Thursday, 31 May 2012

India-Pakistan: Missing NCBMs

by Ali Ahmed

February 22, 2012

An Indian think tank reports (‘Indo-Pak Nuclear CBMs: The Road to Nowhere’) on one reason why India and Pakistan do not pursue nuclear confidence building measures (NCBMs) with any sense of purpose or a degree of urgency as being “the threat of a nuclear showdown is primarily an invention of the West, especially the US.”
Is such a belief warranted? Does precedence of the nuclear level not having figured in the Kargil War and the ‘twin peaks crisis’ episodes suggest that the two states are rational enough to keep the nuclear overhang become a sword of Damocles?
The two states are working overtime to ensure mutual deterrence. Both are at the three figure mark in warhead numbers. Indians are additionally looking for a ballistic missile shield, having successfully conducted its fourth interceptor missile test, and a nuclear submarine anchored ‘triad’. Pakistanis have reinforced their intention of going first by unveiling the Nasr, advertised as a tactical nuclear weapon. Will deterrence hold if conventional push comes to nuclear shove?
Admittedly, the two states are wisely lengthening the nuclear fuse. India’s commerce minister’s three day visit to Pakistan is set to open up mutual investment. He inspected the integrated check post completed at Wagah border along with his Pakistani counterpart. The two states are into their second round of talks, indicating that even terror incidents of the order of 26/11 can at best dent the relationship, not set it back irretrievably. They have conventional CBMs and CBMs over Kashmir in place. On the NCBMs front they have extended the life of their agreement on interaction in case of nuclear accidents by five years.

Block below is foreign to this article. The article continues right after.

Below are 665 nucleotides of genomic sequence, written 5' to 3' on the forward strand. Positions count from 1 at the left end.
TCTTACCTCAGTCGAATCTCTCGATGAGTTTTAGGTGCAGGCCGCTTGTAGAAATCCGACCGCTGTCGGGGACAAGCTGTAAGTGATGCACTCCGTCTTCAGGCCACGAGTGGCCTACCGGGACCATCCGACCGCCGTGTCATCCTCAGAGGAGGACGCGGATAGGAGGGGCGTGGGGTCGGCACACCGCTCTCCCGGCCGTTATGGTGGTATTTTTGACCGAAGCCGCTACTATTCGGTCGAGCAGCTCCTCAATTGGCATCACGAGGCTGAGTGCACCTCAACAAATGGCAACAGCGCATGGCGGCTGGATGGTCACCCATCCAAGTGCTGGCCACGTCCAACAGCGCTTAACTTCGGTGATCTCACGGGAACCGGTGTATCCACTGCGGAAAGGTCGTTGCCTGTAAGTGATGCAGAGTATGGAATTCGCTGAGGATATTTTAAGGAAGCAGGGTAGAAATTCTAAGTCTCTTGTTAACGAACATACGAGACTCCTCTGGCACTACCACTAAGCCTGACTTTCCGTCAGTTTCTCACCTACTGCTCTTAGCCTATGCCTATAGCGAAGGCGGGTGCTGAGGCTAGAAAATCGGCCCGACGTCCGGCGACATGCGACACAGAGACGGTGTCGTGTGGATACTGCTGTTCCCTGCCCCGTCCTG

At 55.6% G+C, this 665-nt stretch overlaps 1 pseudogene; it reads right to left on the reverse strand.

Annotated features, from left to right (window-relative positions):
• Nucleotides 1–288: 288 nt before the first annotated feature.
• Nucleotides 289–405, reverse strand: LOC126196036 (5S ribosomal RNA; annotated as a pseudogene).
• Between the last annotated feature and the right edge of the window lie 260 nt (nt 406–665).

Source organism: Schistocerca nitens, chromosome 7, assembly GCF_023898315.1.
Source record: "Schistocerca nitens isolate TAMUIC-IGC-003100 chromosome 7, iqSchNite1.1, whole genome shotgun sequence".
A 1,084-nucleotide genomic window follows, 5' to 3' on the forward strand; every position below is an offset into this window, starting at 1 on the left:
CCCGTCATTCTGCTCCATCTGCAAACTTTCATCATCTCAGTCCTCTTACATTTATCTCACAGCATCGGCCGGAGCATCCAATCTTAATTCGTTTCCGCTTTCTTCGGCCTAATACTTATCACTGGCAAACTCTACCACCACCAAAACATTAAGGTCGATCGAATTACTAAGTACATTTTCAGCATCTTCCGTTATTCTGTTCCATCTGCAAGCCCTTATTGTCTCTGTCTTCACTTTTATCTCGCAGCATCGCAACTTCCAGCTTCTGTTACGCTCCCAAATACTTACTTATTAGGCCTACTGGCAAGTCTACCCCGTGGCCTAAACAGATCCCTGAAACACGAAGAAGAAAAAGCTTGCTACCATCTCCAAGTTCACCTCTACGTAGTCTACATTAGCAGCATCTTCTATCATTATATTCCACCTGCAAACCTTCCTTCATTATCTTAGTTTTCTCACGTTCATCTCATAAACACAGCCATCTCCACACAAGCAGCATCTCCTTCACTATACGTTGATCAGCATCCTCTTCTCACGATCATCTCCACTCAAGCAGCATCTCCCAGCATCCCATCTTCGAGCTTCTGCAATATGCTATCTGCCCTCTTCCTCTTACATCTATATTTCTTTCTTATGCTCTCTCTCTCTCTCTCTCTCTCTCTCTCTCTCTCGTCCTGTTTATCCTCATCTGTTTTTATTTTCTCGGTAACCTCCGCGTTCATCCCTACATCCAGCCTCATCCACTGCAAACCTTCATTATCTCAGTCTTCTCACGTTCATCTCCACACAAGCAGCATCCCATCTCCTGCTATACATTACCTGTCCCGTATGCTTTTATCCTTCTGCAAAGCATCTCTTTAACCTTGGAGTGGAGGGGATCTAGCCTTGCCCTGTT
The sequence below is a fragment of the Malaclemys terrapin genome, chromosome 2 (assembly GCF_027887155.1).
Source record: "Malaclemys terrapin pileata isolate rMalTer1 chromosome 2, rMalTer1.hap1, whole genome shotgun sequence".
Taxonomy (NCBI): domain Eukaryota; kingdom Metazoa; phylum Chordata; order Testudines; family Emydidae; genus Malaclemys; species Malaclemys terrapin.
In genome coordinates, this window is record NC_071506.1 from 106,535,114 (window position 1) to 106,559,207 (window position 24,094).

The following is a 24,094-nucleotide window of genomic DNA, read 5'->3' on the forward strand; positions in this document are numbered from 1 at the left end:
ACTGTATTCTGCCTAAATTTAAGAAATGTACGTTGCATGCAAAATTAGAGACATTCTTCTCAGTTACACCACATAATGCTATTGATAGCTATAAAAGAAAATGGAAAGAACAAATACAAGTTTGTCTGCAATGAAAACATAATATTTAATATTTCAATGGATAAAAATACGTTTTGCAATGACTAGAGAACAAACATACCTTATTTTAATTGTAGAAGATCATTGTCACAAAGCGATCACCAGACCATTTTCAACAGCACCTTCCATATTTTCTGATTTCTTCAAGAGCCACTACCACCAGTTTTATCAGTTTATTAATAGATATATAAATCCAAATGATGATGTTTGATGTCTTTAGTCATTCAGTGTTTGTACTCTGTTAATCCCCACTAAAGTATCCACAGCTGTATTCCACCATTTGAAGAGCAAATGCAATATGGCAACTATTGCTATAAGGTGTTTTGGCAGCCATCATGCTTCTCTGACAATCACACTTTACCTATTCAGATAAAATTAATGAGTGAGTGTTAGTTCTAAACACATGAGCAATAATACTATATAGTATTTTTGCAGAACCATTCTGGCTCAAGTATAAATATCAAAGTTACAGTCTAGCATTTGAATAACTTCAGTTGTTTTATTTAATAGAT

However, if all these welcome features are taken as substituting for the missing, and more consequential NCBMs, there is need for ‘selling’ the idea aggressively. Not emplacing NCBMs while the going’s good, such as now, may be regretted later.
The fact is that India, believing that Pakistan exploited the nuclearisation of May 1998 more proactively, has drawn a page from Pakistan’s book. At the conventional level, imitating Pakistan’s observation of space for conventional operations below the nuclear threshold, it has gone in for a ‘proactive’ offensive conventional doctrine. At the nuclear level, it has attempted to increase this space by assuring ‘massive’ punitive retaliation in case of Pakistani first use, even if provoked by India’s conventional pincers.
Pakistan for its part has reportedly firmed up its conventional counter, apparently termed ‘early strategic offensive’. Even though its troops are involved in counter insurgency on the western front, it intends to beat India’s integrated battle groups to the draw. Given that it is a military dominant state, it does not have democratic and bureaucratic encumbrances. It would need to use the time profitably while India debates whether and to what degree the Pakistani state is complicit and whether to go in for firepower-centric, air force led reprisals or go for Cold Start.